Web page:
Wells Fargo securities analyst Marci Ryvicker says FCC Chairman Ajit Pai’s much anticipated relaxation of the local ownership rules may happen at the FCC’s next open meeting and it might go so far as to allow Big Four duopolies in every market. The result: “a stronger industry overall.”
Despite the FCC’s local ownership limits and its crackdown on joint sales agreements, the mega-station group has emerged with the market’s ABC and Fox affiliations and a JSA with the CW outlet.
Many in Congress would no doubt like to stick it to FCC chief Tom Wheeler for some of his bold moves. Now they have a chance. Four senators have introduced a bill that would grandfather existing JSAs. Passage would give a nice boost to broadcasters who do nothing but provide a superior news and entertainment TV service to the American public free of charge. And it would show that Congress still has some say in FCC affairs. Addendum: The NAB is going to ask the FCC to give broadcasters more time to move their channels during the incentive auction repack. The FCC should grant it because it just can’t be done in 39 months.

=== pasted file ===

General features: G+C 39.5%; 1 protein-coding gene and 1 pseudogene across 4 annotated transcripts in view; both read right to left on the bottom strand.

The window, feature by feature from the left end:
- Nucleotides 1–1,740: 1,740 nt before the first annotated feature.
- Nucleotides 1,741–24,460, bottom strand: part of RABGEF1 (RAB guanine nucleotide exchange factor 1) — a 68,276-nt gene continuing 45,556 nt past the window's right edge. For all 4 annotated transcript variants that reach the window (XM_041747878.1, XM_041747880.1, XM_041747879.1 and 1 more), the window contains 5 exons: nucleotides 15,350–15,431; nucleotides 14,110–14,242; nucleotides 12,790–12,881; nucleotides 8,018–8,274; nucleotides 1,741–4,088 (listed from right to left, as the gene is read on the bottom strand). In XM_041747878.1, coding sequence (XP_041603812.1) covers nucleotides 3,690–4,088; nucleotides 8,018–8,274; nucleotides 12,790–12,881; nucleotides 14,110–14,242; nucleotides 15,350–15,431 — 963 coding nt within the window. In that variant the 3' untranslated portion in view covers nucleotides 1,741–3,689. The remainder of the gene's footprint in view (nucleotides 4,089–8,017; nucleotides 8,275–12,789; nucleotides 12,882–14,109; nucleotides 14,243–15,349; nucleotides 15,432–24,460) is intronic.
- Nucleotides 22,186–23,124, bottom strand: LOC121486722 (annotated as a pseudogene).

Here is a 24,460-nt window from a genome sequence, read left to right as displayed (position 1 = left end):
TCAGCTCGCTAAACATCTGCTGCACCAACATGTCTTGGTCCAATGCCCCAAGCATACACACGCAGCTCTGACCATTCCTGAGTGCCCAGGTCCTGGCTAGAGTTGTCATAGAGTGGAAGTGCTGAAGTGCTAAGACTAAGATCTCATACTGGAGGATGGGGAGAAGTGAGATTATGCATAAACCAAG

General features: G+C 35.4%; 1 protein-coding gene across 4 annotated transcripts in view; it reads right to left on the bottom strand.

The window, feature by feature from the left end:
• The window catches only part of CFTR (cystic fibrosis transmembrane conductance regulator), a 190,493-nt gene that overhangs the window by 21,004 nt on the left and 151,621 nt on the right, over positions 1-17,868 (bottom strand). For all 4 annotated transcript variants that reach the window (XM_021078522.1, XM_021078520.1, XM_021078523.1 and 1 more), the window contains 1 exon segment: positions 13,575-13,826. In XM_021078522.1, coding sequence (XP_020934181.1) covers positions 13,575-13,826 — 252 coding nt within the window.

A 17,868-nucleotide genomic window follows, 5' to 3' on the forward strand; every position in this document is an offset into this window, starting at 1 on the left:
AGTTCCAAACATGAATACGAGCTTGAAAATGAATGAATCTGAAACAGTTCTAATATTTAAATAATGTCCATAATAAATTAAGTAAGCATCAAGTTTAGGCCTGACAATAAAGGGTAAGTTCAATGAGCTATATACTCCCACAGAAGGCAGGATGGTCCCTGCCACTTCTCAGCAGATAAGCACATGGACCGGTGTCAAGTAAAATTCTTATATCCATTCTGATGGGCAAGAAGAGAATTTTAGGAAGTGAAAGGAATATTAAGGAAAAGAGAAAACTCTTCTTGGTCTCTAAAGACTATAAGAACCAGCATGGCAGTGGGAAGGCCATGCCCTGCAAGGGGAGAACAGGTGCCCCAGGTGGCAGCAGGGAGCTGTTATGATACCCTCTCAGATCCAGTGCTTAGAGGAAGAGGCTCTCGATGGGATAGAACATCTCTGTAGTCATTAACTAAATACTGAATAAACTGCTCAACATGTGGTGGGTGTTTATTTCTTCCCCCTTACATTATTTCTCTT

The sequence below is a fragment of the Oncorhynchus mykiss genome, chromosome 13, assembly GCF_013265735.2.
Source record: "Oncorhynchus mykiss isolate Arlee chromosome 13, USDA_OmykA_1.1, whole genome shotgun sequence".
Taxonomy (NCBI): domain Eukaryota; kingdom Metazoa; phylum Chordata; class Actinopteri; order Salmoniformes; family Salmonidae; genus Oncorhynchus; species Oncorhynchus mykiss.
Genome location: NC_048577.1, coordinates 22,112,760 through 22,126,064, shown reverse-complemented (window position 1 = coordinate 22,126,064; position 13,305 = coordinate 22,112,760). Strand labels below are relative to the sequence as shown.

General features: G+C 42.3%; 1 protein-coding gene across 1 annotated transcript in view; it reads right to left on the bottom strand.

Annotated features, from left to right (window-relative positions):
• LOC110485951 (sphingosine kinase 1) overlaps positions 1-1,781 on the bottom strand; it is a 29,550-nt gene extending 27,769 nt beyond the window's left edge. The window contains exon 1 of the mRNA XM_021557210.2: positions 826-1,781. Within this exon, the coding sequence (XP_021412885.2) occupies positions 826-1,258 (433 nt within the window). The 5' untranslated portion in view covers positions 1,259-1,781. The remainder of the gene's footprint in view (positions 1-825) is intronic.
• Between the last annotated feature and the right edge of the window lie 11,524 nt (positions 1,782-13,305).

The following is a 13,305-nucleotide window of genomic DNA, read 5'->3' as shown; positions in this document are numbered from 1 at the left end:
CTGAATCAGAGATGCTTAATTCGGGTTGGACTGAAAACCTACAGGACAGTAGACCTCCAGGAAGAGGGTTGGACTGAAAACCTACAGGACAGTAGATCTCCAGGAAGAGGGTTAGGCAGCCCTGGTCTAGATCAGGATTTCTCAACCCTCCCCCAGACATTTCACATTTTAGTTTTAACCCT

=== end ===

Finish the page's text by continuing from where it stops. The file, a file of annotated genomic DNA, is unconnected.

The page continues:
The FCC’s latest review of its ownership rules contains a couple of “tentative” findings pertaining to Big Four affiliations that could go a long way in shaping the industry and even determining how much broadcasters have to pay in reverse comp. The first would bar broadcasters from acquiring a second Big Four affiliate in a market via an affiliation swap as Tribune did in Indianapolis. The other would allow dual Big Four affiliations through the use of multicasting channels.
Over the past few weeks, we have begun to see how the FCC’s decision in March to curtail the use of joint sales and shared services agreements is impacting the business.Three groups have proposal three different plans to come into compliance with the new rules. Of them, Nexstar’s arrangement with Pluria Marshall is the potential win-win.
Broadcasters must show that the JSA and any “related agreements or interests” do not provide them “with the opportunity, ability and incentive to exert significant influence over the programming or operations of the brokered station,” the FCC says. It adds that it will consider waiver requests on “an expedited basis.”